It is very exciting to see other students hushed and huddled around political candidates, discussing the direction of Ontario’s future.

            Aside from questions regarding each party’s platform; it was interesting to note the body language and demeanor of each candidate and the students who listened to them. The most obvious and interesting contrast is that of the Liberals and the Progressive Conservatives. Liberal Liz Sandals sat in an armchair encircled by students on couches, while PC Greg Schirk stood closely surrounded by students. When I stood listening to Mr. Schirk, the audience seemed tenser than with other candidates. I feel for him, he is up against a tough crowd. Guelph is a swing riding with a history of electing NDP,  Progressive Conservative and Liberal MPPs; but the university student body is more left leaning. Mr. Schirk handled himself very well when a student became slightly confrontational regarding Mr. Schirk’s use of the term “red-tape reduction”. In a casual style, he gave the student his business card and asked to set up a future conversation. Very classy.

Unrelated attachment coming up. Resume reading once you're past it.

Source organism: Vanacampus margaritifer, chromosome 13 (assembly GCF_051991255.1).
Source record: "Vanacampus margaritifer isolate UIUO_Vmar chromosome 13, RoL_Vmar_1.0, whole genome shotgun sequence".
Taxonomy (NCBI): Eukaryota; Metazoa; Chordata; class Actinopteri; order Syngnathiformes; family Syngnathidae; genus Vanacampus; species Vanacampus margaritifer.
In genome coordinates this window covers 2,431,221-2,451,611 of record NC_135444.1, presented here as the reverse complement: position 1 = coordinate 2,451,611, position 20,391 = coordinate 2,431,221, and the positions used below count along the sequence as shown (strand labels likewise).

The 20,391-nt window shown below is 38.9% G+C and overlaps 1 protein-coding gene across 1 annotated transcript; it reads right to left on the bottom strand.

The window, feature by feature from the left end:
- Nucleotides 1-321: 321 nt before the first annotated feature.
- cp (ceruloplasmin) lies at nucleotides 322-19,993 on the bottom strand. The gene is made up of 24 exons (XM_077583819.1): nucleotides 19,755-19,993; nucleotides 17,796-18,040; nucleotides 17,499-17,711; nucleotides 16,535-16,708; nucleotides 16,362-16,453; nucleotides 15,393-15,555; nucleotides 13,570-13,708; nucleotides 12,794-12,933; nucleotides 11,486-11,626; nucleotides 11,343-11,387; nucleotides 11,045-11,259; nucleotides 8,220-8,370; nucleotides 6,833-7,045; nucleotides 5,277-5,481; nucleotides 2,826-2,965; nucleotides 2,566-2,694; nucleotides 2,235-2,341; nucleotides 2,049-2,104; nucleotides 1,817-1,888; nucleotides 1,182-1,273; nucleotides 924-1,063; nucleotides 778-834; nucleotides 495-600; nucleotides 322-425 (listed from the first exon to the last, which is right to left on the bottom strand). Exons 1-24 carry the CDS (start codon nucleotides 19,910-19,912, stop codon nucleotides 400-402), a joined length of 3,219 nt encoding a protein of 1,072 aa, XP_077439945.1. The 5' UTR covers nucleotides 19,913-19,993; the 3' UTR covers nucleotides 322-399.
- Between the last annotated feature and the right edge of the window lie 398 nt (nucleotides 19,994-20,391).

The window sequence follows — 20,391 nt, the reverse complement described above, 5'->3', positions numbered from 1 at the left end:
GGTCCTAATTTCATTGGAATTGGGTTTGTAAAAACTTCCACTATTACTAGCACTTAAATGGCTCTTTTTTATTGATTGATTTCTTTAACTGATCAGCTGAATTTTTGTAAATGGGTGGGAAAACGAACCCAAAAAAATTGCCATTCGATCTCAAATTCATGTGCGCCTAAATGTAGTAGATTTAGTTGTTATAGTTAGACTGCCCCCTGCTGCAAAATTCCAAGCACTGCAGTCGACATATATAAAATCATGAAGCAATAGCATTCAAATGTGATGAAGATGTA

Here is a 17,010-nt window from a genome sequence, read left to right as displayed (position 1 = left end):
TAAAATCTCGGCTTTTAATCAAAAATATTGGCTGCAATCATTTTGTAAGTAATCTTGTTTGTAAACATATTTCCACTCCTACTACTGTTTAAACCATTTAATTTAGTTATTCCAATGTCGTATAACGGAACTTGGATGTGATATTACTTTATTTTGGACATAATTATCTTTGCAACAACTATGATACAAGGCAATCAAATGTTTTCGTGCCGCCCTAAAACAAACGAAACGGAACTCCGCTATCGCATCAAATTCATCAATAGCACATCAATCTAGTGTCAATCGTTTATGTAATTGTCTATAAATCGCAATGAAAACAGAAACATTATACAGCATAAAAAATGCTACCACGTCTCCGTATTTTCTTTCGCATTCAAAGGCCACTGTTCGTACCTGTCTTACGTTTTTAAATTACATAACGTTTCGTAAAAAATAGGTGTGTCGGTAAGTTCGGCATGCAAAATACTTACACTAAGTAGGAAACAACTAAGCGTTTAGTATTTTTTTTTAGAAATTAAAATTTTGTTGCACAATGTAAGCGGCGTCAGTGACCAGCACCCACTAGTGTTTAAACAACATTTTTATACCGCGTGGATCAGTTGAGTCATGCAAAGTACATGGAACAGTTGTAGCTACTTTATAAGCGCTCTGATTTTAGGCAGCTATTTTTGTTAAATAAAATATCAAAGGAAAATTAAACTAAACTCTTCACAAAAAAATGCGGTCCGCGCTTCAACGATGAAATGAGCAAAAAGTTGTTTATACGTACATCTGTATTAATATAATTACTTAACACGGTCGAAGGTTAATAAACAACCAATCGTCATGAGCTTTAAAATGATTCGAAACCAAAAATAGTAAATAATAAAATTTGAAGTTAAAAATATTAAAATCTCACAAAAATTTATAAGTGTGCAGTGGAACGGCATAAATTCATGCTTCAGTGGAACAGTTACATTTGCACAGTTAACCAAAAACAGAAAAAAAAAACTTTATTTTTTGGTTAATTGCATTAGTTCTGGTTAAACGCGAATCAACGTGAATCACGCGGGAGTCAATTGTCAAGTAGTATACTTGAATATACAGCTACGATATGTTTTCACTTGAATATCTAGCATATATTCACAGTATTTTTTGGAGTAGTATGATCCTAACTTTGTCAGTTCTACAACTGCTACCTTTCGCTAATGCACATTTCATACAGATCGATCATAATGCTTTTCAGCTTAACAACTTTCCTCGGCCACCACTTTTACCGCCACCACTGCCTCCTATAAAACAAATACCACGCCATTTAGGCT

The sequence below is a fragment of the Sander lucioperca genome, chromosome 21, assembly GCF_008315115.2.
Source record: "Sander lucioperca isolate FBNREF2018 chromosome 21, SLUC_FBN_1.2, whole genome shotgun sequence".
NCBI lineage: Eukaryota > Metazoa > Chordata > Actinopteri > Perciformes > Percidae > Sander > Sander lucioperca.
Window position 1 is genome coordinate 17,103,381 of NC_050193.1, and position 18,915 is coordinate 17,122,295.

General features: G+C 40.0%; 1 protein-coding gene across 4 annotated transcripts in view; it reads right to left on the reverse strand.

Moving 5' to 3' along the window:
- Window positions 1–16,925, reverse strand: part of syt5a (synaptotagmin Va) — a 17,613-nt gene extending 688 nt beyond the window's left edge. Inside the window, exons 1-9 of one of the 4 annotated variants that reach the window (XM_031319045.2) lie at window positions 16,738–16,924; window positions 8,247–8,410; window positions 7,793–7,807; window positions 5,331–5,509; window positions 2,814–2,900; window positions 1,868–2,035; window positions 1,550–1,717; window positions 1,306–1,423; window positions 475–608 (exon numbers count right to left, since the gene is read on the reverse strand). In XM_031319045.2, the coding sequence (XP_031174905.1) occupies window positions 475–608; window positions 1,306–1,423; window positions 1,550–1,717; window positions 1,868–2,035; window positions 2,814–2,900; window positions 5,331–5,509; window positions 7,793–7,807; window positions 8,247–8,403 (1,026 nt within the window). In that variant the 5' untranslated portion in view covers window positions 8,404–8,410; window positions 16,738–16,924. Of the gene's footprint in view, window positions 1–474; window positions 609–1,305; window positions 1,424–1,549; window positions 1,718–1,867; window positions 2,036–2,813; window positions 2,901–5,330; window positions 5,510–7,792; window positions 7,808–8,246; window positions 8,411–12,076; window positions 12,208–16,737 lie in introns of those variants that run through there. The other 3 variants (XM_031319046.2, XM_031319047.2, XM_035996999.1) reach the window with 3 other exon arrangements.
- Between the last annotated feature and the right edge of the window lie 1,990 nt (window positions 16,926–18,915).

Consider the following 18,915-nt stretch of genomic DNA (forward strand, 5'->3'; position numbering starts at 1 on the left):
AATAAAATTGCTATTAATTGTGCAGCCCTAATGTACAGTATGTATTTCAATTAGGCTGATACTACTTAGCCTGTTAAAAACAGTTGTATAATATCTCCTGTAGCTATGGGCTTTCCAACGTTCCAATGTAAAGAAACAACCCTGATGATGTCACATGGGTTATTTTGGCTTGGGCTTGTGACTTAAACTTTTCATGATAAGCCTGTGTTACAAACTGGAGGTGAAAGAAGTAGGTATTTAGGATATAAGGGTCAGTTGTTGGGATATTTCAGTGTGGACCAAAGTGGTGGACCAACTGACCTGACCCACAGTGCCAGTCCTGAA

A consistent point of contention between the Liberals and Conservatives is the Green Energy Act. While some praise the act for “greening” the province’s energy sources, Conservatives claim the act has been responsible for raising the cost of energy in Ontario. I feel conflicted, as per usual, about the act. My understanding is that the Green Energy Act was sort of getting-ahead-of-itself. The essence of the Act was that the Liberal government would offer a subsidy to the construction of “green” energy projects and purchase energy from them at a grossly inflated rate.
            Ok, that sounds awesome, but it was apparently too successful. Now the government is locked into long term contracts, paying a premium for energy.
            Ok, that’s all fine and dandy; I understand that the investment helps the environment in the long term. The problem is this, as Liz Sandals explained: so many projects were built in rural areas and the existing grid infrastructure could not handle the power delivered from the subsidized projects.  As a result, we have a bunch of useless green energy projects sitting around, taking up space, and not adding power to the grid.